# $\{a_n\}$ sequence $a_1=\sqrt{6}$ for $n \geq 1$ and $a_{n+1}=\sqrt{6+a_n}$ show it that convergence and also find $\lim_{x \to \infty} \{a_n\}$ [duplicate]

$\{a_n\}$ sequence $a_1=\sqrt{6}$ for $n \geq 1$ and $a_{n+1}=\sqrt{6+a_n}$ show that it convergence and as well find $\lim \limits_{n \to \infty} a_n$

In order to show that that sequence convergence I need to show that :

$$\lim_{n \to \infty} a_n= L$$

While $L$ is finite.

Using the calculator. I assume that L=3 because :

$$\sqrt{6+\sqrt{6+\sqrt{6+\sqrt{6........}}}}=2.999 \cong 3$$

I really don't think that this method is good enough to established that $\lim \limits_{n \to \infty} a_n= 3$ since it based on intuition.

I'll be glad to hear any ideas for an established method to show this.?

Any help will be appreciated.

## marked as duplicate by YuiTo Cheng, José Carlos Santos calculus StackExchange.ready(function() { if (StackExchange.options.isMobile) return; $('.dupe-hammer-message-hover:not(.hover-bound)').each(function() { var$hover = $(this).addClass('hover-bound'),$msg = $hover.siblings('.dupe-hammer-message');$hover.hover( function() { $hover.showInfoMessage('', { messageElement:$msg.clone().show(), transient: false, position: { my: 'bottom left', at: 'top center', offsetTop: -7 }, dismissable: false, relativeToBody: true }); }, function() { StackExchange.helpers.removeMessages(); } ); }); }); Jul 11 at 10:22

• I just want to make a comment on your notation. I think by $\lim_{x \to \infty} \{ a_{n} \}$ you mean $\lim_{n \to \infty} a_{n}$. You really shouldn't keep the curly braces around the $a_{n}$'s when writing it with the limit because $\lim_{n \to \infty} \{ a_{n} \}$ to me depicts the limit of the sets $\{a_{n} \}$, while you really are asking for the limit of the sequence, i.e., $\lim_{n \to \infty} a_{n}$. – layman Mar 12 '15 at 23:51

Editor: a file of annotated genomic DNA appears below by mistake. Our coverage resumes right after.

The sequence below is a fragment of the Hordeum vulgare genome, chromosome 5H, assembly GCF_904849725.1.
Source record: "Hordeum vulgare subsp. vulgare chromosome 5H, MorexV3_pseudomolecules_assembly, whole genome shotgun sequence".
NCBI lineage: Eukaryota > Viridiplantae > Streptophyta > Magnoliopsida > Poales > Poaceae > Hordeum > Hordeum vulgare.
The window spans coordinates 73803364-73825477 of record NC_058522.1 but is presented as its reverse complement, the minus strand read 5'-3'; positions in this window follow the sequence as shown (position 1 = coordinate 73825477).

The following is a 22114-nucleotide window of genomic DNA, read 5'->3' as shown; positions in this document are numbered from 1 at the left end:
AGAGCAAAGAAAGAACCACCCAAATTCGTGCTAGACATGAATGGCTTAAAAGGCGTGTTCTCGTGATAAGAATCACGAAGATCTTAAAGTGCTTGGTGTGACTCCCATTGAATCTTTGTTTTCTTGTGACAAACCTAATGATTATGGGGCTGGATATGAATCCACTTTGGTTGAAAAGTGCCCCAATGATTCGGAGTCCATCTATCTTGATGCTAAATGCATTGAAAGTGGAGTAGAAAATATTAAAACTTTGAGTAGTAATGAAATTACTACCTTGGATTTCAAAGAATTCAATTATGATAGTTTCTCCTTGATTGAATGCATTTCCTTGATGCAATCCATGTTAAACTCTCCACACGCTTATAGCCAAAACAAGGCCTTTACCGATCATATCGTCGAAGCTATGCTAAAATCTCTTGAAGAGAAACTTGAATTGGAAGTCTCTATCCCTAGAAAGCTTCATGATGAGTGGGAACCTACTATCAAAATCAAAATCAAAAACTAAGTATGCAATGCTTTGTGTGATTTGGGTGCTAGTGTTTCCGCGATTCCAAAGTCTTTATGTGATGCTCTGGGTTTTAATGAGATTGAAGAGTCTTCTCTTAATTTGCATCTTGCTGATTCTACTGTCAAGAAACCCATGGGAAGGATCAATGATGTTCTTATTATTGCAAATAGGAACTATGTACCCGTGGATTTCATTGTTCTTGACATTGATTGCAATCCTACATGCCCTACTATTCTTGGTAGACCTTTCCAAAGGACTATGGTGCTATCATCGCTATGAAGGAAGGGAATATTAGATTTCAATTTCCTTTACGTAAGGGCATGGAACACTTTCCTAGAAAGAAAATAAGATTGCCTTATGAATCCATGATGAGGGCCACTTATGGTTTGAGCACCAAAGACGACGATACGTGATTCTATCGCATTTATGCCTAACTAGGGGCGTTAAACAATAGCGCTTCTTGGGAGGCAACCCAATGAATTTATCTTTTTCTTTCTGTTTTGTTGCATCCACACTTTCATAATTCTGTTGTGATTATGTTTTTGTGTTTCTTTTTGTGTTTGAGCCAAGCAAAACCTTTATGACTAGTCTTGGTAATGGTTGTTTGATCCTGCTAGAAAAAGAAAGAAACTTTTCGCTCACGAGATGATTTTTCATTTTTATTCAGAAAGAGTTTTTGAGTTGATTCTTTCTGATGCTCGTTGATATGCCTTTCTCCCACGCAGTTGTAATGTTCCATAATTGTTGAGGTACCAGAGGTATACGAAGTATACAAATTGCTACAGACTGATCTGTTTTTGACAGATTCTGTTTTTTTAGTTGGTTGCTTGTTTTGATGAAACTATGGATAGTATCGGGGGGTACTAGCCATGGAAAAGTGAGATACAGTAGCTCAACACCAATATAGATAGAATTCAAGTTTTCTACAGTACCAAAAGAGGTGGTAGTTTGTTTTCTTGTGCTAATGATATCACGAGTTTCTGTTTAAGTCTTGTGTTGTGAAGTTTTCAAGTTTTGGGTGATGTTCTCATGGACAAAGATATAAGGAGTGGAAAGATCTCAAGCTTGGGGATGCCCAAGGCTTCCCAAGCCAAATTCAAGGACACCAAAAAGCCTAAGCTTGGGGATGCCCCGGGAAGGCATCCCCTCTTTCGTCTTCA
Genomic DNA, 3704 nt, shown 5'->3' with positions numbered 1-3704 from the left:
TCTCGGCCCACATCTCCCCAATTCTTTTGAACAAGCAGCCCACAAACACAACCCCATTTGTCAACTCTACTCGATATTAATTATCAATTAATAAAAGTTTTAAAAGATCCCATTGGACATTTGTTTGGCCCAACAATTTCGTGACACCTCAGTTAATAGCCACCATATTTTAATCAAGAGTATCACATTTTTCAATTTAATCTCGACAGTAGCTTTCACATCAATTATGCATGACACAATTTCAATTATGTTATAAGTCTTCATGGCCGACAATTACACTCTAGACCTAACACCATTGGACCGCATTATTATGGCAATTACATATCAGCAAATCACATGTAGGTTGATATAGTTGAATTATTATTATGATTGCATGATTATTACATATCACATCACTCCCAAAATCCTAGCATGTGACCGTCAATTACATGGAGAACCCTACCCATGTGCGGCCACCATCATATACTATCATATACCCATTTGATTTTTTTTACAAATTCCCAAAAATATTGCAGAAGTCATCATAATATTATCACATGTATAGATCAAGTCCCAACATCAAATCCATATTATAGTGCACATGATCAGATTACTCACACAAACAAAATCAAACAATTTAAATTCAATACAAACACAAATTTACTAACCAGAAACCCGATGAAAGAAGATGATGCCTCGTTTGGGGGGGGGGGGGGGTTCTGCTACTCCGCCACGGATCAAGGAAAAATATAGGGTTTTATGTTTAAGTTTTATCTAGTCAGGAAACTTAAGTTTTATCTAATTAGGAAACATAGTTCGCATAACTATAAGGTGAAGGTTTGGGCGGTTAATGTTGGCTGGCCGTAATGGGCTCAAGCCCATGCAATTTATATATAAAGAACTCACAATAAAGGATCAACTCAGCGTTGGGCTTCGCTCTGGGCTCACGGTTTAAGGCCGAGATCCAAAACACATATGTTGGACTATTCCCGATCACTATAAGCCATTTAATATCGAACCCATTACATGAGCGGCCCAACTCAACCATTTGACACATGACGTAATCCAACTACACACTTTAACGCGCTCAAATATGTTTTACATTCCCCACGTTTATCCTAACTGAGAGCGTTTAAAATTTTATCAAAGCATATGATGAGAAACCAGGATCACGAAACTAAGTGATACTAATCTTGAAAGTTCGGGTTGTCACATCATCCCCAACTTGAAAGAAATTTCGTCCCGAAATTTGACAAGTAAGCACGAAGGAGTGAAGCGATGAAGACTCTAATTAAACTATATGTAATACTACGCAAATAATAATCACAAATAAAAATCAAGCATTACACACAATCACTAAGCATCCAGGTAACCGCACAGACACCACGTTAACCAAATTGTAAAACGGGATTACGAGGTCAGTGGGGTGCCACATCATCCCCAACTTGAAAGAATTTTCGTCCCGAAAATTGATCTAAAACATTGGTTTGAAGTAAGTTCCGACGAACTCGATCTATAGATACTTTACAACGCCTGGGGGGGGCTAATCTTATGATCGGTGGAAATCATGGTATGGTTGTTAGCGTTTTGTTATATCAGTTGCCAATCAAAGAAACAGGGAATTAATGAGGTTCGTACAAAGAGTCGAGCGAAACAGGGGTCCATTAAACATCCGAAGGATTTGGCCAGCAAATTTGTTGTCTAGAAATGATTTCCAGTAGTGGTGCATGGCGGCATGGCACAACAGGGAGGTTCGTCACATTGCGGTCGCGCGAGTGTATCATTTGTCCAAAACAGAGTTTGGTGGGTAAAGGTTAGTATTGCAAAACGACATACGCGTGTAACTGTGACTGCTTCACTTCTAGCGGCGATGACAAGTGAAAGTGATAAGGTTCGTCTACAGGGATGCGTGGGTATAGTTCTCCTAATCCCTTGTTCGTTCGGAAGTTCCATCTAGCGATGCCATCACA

• Do you know the Monotone Convergence Theorem? – Ishfaaq Mar 12 '15 at 23:52
• – YuiTo Cheng Jul 11 at 8:14

You can prove by induction that $a_n$ is increasing and is bounded from above by $3$. The induction steps are: $$a_{n+2}=\sqrt{6+a_{n+1}}\geq\sqrt{6+a_n}=a_{n+1}$$ and $$a_{n+1}=\sqrt{6+a_n}\leq\sqrt{6+3}=3.$$ Together, these properties say that there is some $L$ such that $a_n\to L$. Then, you can do the usual trick that $L=\sqrt{6+L}$ to solve for $L$.

• That's established that $L=\sqrt{L+6}$ But can you explain how can you conclude that the $L=\sqrt{3+6}=\sqrt{9}=3$? – JaVaPG Mar 13 '15 at 0:28
• @JaVaPG From $L=\sqrt{L+6}$, you get $0=L^2-L-6=(L-3)(L+2)$ so $L=3$. As for how I guessed the upperbound $3$, I just simply used $L$, but if you were uncomfortable with $3$, you could use a more conservative bound, say, $4$: $\sqrt{6+a_n}\leq\sqrt{6+4}<\sqrt{16}=4$. All that mattered was that $a_n$ is increasing and bounded from above. – Kim Jong Un Mar 13 '15 at 2:17

Hint.

You may prove

• by induction, that your sequence is increasing: $\quad a_{n}\leq a_{n+1}$, $\quad n=1,2,3,...$.
• by induction, that your sequence is bounded: $\quad a_{n}\leq 3$, $\quad n=1,2,3,...$.

Hints:

$0 \le a_1 \le 3$ and for $n \in \Bbb N\;\;$ $0 \le a_n \le 3 \implies 0 \le a_n + 6 \le 9 \implies a_{n + 1} = \sqrt{a_n + 6} \le 3$

Hence by induction the sequence is bounded above.

Furthermore, $L$ must satisfy $L = \sqrt{L + 6 }$ and $L \ge 0$